Review: Applied Acoustic Systems Chromaphone 2

June 17, 2016

Like FM and granular, physical modeling (PM) is a type of synthesis that many artists find confusing when it comes to designing their own sounds. While Ableton’s Collision has graphic tools that make it more approachable, other PM-based soft synths, such as Apple Logic’s Sculpture, often inspire a fair amount of head-scratching.

With Chromaphone 2, Applied Acoustic Systems has dispensed with the more arcane details of physical modeling to deliver a synth that is so straightforward that even newcomers can get great results from scratch.

The approach here will be familiar to fans of Collision (which was also designed by AAS), as it’s a streamlined version of that synth. But by “streamlined,” I’m not implying that it’s not as powerful. In fact, Chromaphone 2’s audio engine is noticeably more detailed than both Sculpture and Collision. Rather, the more obtuse modeling factors, which could often lead to unpredictable results, are tucked away. While some users may feel this makes Chromaphone 2 less flexible than Collision, it also means that it’s almost impossible to make Chromaphone 2 sound “bad,” while retaining the most important aspects of its overall approach.

Chromaphone 2 is remarkably intuitive once you understand the underlying concept of physical modeling. There are two resonators, which can be applied independently (in parallel) or coupled (in series) to create a gestalt resonator that’s far more than just a blending of the two. Each resonator offers an array of modeled materials, including string, beam, marimba, membrane, metal plate, open and closed tubes (think “woodwind” and “bottle”) and two new materials (Drumhead and Manual). Drumhead is perfect for toms and other drums, while Manual offers control over four definable partials, allowing for customization of its more synth-like character.

With each material, you can control decay, release, tone, low-cut, excitation position, as well as fine tune how the various partials decay in relationship to the decay parameter. The overall complexity can be adjusted in four steps, called quality. Higher-quality settings yield more detail in the upper frequencies at the expense of some CPU.

The resonators are excited by an impulse—either filtered noise (with its own envelope) or a customizable mallet. The mallet is used for objects that are struck, while the noise is suited for blown or bowed sounds. As with the materials, there are several notable version 2 enhancements in the filtering options, such as a graphic EQ mode in addition to the original lowpass, highpass, bandpass and highpass/lowpass combo modes. These filter types may seem innocuous from a subtractive synthesis standpoint, but they’re powerful tools in the context of physical modeling.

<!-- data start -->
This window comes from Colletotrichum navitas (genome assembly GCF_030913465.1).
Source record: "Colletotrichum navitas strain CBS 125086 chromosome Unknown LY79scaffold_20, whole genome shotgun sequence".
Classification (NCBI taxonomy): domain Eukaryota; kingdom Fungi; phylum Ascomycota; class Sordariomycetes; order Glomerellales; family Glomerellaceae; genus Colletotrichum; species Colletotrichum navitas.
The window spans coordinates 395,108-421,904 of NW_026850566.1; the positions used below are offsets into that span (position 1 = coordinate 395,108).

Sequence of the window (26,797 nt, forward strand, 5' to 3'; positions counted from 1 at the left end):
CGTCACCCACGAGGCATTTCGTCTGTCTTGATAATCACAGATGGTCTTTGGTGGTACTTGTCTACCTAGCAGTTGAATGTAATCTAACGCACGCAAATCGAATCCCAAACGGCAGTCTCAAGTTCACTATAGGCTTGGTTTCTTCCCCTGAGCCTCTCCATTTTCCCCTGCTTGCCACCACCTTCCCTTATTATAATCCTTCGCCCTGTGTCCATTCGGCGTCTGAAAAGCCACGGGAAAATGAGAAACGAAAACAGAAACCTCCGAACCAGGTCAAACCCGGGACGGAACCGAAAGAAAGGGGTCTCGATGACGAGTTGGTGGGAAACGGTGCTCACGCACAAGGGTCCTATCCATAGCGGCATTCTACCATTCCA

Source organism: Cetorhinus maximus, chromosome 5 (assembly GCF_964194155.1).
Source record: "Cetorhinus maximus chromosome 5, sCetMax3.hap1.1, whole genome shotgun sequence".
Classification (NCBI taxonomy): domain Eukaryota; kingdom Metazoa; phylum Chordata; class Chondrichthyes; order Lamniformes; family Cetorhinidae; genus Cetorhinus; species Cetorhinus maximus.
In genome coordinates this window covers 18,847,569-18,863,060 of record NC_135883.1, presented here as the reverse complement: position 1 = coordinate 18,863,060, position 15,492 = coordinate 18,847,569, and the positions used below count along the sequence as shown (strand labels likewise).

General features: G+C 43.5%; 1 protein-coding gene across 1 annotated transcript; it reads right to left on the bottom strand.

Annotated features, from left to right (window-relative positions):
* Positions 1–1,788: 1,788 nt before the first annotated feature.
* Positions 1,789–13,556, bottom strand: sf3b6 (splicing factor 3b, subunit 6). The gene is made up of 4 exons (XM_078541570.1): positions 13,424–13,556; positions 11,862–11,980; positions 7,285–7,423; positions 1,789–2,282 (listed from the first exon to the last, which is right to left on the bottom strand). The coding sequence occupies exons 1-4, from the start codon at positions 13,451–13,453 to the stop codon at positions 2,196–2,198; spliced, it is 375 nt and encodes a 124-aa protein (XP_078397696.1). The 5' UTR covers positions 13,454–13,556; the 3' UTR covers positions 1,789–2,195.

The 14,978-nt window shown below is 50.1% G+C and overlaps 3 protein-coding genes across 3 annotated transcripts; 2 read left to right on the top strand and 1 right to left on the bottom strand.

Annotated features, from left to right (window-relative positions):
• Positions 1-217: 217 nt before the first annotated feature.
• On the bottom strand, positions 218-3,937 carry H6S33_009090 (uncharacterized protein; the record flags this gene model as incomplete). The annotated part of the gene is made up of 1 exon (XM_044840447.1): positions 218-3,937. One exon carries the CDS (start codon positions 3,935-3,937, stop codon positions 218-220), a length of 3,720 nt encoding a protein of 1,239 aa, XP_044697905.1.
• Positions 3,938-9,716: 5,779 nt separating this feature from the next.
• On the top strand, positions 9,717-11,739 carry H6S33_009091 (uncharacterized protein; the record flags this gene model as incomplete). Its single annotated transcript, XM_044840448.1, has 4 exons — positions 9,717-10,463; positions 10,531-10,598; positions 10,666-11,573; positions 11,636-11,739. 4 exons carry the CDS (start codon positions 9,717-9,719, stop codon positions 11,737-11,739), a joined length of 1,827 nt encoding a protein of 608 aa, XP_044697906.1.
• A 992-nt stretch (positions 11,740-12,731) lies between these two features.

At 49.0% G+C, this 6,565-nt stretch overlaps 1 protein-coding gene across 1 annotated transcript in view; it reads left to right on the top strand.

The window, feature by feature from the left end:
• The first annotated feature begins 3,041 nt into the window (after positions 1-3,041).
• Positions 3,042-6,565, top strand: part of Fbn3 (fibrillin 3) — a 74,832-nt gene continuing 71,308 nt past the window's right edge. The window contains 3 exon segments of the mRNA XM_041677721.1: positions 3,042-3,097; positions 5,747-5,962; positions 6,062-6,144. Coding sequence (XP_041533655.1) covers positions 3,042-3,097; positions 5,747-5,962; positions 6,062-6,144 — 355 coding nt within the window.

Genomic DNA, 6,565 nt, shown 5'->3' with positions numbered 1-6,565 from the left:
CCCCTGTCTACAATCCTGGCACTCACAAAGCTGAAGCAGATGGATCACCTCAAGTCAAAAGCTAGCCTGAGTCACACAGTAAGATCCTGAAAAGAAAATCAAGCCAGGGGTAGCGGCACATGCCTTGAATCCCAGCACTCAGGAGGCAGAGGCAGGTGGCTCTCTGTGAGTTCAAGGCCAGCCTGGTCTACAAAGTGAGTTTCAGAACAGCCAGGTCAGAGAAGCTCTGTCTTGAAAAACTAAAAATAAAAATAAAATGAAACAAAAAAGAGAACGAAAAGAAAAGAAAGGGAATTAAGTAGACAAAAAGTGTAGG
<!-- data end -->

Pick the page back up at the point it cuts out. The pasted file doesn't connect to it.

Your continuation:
Physical modeling doesn’t currently lend itself to massive modulation matrices of LFOs and envelopes. While there’s an LFO for pitch and filter modulation and the aforementioned envelope for the noise-based exciter, the real focus is on performance modulation, such as key scaling and velocity control. These are essential for creating realistic acoustic models when applied to destinations like the stiffness of the mallet and the hit position or the decay characteristics of the resonator.

For effects, Chromaphone 2 has an EQ and compressor at the beginning of the signal chain. The compressor is essential for controlling dynamics when you’re tinkering with parameters on-the-fly. The next two effect slots can be any combination of chorus, delay, phaser, flanger, distortion, and a few filter effects. At the end of the chain is a solid reverb algorithm, with four different modes/sizes, that offers a lot of variety. In addition, the arpeggiator can create unique rhythms thanks to an X0X-style step editor, and the factory presets include more than 70 examples of arpeggiated patches that make great use of this feature.

All in all, Chromaphone 2 is a knockout example of physical modeling, wrapped in an interface that is remarkably easy to understand. If other modeling plug-ins have scared you away from this powerful form of synthesis, you owe it to yourself to download the trial version and spend a couple of weeks checking out its features. There is a strong chance you’ll be a convert: It’s that good.

Snap Judgment

Pros Extremely detailed models of acoustic materials. Straightforward and intuitive interface. Integrated effects. Arpeggiator with configurable rhythms. Impressively realistic sound.

Cons Physical modeling experts may prefer more detailed control.

Bottom Line

The most intuitive physical modeling synth to date.

$199
applied-acoustics.com

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